Volume 18 Issue 4 -- July/August 2006
The Limited Liability Company (LLC) is a relatively new form of business
entity created by statute by the individual states.
Congress, however, did not create a new tax classification for the LLC.
Instead, the IRS uses the tax entity classifications that have always
been used for business taxpayers: corporation, partnership or sole proprietor.
An LLC can elect to be classified as a corporation by filing a Form 8832,
“Entity Classification Election.” By default, however, a single-member LLC
will be classified by the IRS as a “Disregarded Entity” and treated as a
sole proprietorship for income taxes. All
income and expenses of a sole proprietorship are reported on Schedule C on the
owner’s income tax return (Form 1040).
Under the current rules, as explained in IRS Publication 15-A, disregarded
entities may pay employment taxes either:
using the owner’s name and Social Security Number (SSN), whereby the owner
is considered to be the employer; OR
using the entity’s name and EIN (Employer Identification Number) whereby
the entity is considered to be the employer.
Principals of one-member LLC’s are faced with the decision of whether to
obtain an EIN for the LLC or to use the member’s SSN for filing employment tax
returns and related reporting. While this may seem like a simple decision, in
actuality it may be confusing. Consider this scenario:
Joe is a professional snake charmer with a growing list of clients.
For various reasons, Joe decided to create a formal entity for his
business. He organized a new LLC
called “Joe’s LLC.” Joe is the
only member of the LLC and he has one employee. Should Joe’s LLC apply for an
Ignoring tax considerations for a moment, one of the reasons many
individuals establish single-member LLC’s is for liability protection. Placing
a business or an asset, such as rental real estate, in an LLC can protect the
owner from some liability risks associated with the business or asset. Keeping
the LLC’s assets and finances separate from the owner’s is important, and
having a separate bank account is a good way to start. Getting a bank account,
however, requires using an SSN or EIN. Joe’s goal of protecting his personal
assets from his business risks would be furthered if he obtained a separate EIN
for the LLC so that it could open a bank account in the LLC’s name, under its
own tax ID number, rather than under Joe’s SSN.
The tax situation is less clear. Unless Joe elects otherwise, “Joe’s
LLC” is a “disregarded entity.” As
such, Joe’s LLC will report its income on Joe’s personal tax return, Form
1040 using Joe’s SSN. Joe,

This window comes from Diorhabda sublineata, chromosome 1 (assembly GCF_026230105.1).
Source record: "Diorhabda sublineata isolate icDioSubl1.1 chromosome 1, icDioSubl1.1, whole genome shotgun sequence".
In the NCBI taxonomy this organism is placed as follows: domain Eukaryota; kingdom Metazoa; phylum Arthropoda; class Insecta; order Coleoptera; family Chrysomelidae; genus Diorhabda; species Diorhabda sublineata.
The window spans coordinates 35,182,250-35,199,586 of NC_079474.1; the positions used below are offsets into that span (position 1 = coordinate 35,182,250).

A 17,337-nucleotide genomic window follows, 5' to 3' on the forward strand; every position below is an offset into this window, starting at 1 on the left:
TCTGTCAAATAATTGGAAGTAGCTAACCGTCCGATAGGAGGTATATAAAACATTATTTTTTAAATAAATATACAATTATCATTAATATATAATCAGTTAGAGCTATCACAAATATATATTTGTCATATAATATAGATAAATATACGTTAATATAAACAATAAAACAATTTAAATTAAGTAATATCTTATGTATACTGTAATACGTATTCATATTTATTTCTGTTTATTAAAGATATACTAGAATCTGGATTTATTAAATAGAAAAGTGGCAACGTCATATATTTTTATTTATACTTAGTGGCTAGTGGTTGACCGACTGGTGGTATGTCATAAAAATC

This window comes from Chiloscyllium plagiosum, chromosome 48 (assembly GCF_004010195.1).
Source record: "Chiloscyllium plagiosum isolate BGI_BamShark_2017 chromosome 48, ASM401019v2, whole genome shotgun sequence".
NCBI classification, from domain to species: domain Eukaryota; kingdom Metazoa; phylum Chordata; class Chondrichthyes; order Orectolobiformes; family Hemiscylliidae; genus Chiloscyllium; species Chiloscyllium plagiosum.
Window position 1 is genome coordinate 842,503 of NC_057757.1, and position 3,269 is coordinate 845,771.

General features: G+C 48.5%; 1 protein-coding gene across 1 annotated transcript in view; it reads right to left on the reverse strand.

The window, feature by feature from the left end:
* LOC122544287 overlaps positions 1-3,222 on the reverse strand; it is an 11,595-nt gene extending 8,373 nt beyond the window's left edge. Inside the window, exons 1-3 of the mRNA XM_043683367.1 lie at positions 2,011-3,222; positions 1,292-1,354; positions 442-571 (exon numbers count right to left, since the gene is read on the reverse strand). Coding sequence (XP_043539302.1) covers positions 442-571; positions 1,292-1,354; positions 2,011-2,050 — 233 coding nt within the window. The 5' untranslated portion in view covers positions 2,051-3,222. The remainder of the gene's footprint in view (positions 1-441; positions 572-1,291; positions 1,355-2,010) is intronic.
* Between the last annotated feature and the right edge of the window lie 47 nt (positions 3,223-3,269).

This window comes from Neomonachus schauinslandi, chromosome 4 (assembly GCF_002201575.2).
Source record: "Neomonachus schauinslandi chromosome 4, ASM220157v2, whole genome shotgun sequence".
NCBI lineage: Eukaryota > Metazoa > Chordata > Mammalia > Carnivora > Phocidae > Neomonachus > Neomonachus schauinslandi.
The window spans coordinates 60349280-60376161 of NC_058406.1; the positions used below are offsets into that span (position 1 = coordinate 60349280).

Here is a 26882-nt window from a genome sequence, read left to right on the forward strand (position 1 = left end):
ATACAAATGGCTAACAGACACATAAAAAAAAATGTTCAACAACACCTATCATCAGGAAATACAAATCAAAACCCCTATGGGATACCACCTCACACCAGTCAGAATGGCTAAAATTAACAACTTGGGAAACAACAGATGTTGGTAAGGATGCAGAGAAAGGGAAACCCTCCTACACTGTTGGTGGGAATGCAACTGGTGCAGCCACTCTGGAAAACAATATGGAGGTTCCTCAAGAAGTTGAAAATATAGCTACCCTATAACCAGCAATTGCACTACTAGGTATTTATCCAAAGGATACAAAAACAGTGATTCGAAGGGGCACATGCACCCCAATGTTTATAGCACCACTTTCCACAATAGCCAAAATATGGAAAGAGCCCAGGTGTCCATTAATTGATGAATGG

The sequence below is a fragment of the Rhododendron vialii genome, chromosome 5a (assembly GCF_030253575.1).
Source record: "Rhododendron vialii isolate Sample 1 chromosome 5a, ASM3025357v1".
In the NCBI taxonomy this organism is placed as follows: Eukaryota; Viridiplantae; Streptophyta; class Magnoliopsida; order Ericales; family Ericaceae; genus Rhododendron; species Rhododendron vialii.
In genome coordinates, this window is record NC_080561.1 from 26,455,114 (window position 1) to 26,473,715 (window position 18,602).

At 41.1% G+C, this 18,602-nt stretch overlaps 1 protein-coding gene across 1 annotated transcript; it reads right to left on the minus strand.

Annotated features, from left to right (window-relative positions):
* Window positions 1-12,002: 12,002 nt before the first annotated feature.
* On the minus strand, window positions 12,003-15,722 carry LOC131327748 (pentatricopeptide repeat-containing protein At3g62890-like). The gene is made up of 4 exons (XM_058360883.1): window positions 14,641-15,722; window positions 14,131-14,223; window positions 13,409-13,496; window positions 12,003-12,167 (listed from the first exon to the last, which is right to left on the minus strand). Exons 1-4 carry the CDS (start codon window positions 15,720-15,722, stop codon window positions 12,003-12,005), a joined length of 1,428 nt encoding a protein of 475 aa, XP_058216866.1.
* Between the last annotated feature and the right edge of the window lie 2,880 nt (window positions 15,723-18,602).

however, wants to obtain an EIN, a separate identification number for the LLC,
because, after all, one of the reasons Joe organized the LLC was for the
personal liability protection the entity gave him in case a client is bitten by
a snake. As further evidence that
the assets of the LLC are separate from his personal assets, Joe wants to open a
separate bank account for the LLC using a separate EIN rather than his SSN.
Joe realizes that he will have to be careful not to use his SSN
and EIN interchangeably.
Joe obtains a Form SS-4, “Application For Employer Identification
Number.” He reads in the
A single-member domestic LLC that accepts the default classification [of disregarded entity] does not need an EIN and generally should use the name and EIN of its owner for all federal tax purposes. However, the reporting and payment of employment taxes for employees of the LLC may be made using the name and EIN of either the owner or the LLC.
The instructions do not make clear that the IRS considers an individual’s
SSN also to be an EIN. And, the IRS implies that Joe should not
obtain an EIN and should use his SSN for all purposes.
As it turns out, if Joe has employees he may not have to ponder the choice
of EIN versus no EIN for too long. On
October 18, 2005, the IRS published proposed Regulations 114371-05,
“Disregarded Entities; Employment and Excise Taxes.” 70 Federal Register
60,475 (October 18, 2005). Under
these proposed Regulations, disregarded entities will be treated as separate
entities from their owners for employment tax and related reporting and,
possibly, certain excise taxes. If
these Regulations are adopted, one-member LLC’s with employees will no longer
have the option of using the owner’s SSN for employment tax purposes.
It would be mandatory to obtain EIN’s for such purposes.
If these proposed Regulations are finalized by the end of 2006, they could become effective no earlier than January 1, 2007. If they are not finalized by the end of 2006, then the earliest they could become effective would be January, 2008. It is also possible that the IRS will not finalize the current proposals or will change them significantly before they are finally adopted, so stay tuned. . . .
2007, the IRS adopted as final the regulations discussed above
effectively requiring an EIN for single member LLCs that have
By Tax and Business Professionals, Inc.
9837 Business Way
Manassas, VA 20110
While designed to be accurate, this publication is not intended to constitute the rendering of legal, accounting, or other professional services or to serve as a substitute for such services.
Redistribution or other commercial use of the material contained in Tax & Business Insights is expressly prohibited without the written permission of Tax and Business Professionals, Inc.